You have asked for this Committee's advice on whether a judge, by signing a "nomination paper," violates Canon 7 (A) (1) (b) which prohibits judges from publicly endorsing a candidate for public office.
The signer's statement on a nomination paper says in substance that the signatory is qualified to sign and that he or she "make[s] the . . . nomination to be voted for at the primary . . . ." On the same nomination paper, the candidate "accept[s] the nomination." While nomination papers are not high profile documents and frequently play no role in campaigns once a position on the ballot is secured, they are public documents. Signing a nomination paper constitutes a public endorsement of the candidate's placement on the ballot, and thus can be construed as a public endorsement of the candidate.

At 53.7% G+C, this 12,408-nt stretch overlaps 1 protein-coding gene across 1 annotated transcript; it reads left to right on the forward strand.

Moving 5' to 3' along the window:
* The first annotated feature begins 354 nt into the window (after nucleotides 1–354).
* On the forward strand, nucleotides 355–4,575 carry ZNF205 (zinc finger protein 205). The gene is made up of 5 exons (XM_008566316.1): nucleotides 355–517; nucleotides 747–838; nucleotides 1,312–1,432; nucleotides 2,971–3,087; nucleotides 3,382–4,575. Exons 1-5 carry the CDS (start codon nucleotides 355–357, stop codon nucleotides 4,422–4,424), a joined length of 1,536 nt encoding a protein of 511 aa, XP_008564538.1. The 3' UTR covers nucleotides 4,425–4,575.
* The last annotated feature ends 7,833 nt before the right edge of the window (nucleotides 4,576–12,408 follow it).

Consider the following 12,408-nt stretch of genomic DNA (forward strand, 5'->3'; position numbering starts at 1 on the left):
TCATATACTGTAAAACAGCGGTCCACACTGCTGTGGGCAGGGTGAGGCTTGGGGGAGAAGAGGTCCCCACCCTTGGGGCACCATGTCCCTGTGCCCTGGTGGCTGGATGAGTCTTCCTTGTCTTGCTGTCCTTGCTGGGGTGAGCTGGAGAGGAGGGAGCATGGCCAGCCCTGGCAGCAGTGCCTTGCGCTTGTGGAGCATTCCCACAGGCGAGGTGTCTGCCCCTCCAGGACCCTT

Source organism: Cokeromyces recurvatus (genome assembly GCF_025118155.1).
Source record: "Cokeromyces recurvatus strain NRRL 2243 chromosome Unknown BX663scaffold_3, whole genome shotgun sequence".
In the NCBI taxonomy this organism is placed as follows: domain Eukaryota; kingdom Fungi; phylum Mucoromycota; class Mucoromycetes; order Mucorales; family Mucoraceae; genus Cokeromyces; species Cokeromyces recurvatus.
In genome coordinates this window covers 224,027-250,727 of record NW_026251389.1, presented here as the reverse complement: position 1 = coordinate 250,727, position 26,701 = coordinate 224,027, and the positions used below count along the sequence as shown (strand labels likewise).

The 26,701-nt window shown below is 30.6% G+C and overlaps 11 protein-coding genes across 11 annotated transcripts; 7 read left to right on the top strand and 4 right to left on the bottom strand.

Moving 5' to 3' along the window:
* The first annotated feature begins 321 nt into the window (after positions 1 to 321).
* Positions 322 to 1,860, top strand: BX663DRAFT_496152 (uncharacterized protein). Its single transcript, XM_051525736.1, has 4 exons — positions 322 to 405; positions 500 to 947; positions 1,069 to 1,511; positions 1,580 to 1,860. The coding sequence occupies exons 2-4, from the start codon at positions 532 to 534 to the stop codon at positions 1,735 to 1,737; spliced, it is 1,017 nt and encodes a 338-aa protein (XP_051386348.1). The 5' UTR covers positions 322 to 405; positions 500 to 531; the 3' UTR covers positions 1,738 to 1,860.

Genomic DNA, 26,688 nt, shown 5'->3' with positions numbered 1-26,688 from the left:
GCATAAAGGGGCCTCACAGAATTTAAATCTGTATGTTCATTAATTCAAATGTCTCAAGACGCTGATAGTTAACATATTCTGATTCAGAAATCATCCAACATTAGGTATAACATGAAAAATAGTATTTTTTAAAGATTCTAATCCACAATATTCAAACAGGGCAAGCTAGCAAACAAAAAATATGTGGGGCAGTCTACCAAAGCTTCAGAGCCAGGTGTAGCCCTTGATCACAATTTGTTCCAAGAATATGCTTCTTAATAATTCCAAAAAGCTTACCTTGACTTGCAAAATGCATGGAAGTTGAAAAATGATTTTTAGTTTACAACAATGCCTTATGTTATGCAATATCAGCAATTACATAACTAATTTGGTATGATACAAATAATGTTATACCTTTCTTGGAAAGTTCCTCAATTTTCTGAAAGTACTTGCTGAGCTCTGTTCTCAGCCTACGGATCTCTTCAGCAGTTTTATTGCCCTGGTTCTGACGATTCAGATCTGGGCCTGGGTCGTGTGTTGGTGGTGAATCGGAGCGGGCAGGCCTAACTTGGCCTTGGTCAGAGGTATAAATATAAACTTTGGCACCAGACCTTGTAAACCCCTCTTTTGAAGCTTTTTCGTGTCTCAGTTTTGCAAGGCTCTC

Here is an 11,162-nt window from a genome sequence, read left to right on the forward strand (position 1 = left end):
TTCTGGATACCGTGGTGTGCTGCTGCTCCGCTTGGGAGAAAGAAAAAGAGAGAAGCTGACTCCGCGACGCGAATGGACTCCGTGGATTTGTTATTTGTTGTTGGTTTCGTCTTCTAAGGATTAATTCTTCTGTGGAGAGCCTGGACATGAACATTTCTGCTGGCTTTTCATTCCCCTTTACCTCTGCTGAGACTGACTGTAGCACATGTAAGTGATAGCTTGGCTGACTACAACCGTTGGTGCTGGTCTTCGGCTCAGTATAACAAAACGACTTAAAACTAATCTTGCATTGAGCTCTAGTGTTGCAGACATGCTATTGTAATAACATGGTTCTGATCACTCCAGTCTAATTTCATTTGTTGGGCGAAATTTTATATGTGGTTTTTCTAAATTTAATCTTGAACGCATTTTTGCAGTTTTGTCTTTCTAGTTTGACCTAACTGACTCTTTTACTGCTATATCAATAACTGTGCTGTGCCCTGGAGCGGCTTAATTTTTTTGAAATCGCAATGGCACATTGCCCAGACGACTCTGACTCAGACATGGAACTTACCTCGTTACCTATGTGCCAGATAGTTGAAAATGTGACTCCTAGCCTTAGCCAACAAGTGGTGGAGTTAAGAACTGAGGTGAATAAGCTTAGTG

We decline to draw so fine a line as to distinguish between a public endorsement of a candidate for election and a public endorsement of a candidate for placement on a ballot. As the ABA Commentary on Canon 7 explains, while a judge does not surrender his rights as a citizen, "the fundamental need for impartiality and the appearance of impartiality dictates that limits be placed on the political conduct of judges . . . ." American Bar Assoc., Reporter's Notes to Code of Judicial Conduct (1972). This position is also consistent with Canon 2 (A) which requires a judge to "conduct himself at all times in a manner that promotes public confidence in the integrity and impartiality of the judiciary." Accordingly, we conclude that the signing of nomination papers is precluded by the Canons.